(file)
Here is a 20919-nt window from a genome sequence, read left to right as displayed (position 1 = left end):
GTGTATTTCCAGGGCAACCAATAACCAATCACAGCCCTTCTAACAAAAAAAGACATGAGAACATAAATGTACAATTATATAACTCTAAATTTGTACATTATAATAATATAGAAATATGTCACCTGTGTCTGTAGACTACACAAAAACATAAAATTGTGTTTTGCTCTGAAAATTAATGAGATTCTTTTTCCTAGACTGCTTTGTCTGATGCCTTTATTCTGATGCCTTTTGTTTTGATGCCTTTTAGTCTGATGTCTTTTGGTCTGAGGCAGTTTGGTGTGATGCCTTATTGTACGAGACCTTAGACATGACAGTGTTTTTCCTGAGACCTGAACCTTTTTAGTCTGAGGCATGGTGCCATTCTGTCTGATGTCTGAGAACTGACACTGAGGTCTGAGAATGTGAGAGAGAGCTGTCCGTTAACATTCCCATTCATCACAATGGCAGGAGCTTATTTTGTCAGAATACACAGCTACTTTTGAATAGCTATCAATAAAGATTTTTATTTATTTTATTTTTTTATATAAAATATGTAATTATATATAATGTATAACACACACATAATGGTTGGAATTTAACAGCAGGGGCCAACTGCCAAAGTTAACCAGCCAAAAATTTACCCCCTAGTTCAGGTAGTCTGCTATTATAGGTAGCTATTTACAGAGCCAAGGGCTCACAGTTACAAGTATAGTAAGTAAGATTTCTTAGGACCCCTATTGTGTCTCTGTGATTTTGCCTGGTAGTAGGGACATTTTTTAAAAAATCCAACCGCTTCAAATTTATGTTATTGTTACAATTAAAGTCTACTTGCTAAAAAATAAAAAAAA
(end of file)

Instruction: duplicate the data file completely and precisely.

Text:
Here is a 20919-nt window from a genome sequence, read left to right as displayed (position 1 = left end):
GTGTATTTCCAGGGCAACCAATAACCAATCACAGCCCTTCTAACAAAAAAAGACATGAGAACATAAATGTACAATTATATAACTCTAAATTTGTACATTATAATAATATAGAAATATGTCACCTGTGTCTGTAGACTACACAAAAACATAAAATTGTGTTTTGCTCTGAAAATTAATGAGATTCTTTTTCCTAGACTGCTTTGTCTGATGCCTTTATTCTGATGCCTTTTGTTTTGATGCCTTTTAGTCTGATGTCTTTTGGTCTGAGGCAGTTTGGTGTGATGCCTTATTGTACGAGACCTTAGACATGACAGTGTTTTTCCTGAGACCTGAACCTTTTTAGTCTGAGGCATGGTGCCATTCTGTCTGATGTCTGAGAACTGACACTGAGGTCTGAGAATGTGAGAGAGAGCTGTCCGTTAACATTCCCATTCATCACAATGGCAGGAGCTTATTTTGTCAGAATACACAGCTACTTTTGAATAGCTATCAATAAAGATTTTTATTTATTTTATTTTTTTATATAAAATATGTAATTATATATAATGTATAACACACACATAATGGTTGGAATTTAACAGCAGGGGCCAACTGCCAAAGTTAACCAGCCAAAAATTTACCCCCTAGTTCAGGTAGTCTGCTATTATAGGTAGCTATTTACAGAGCCAAGGGCTCACAGTTACAAGTATAGTAAGTAAGATTTCTTAGGACCCCTATTGTGTCTCTGTGATTTTGCCTGGTAGTAGGGACATTTTTTAAAAAATCCAACCGCTTCAAATTTATGTTATTGTTACAATTAAAGTCTACTTGCTAAAAAATAAAAAAAA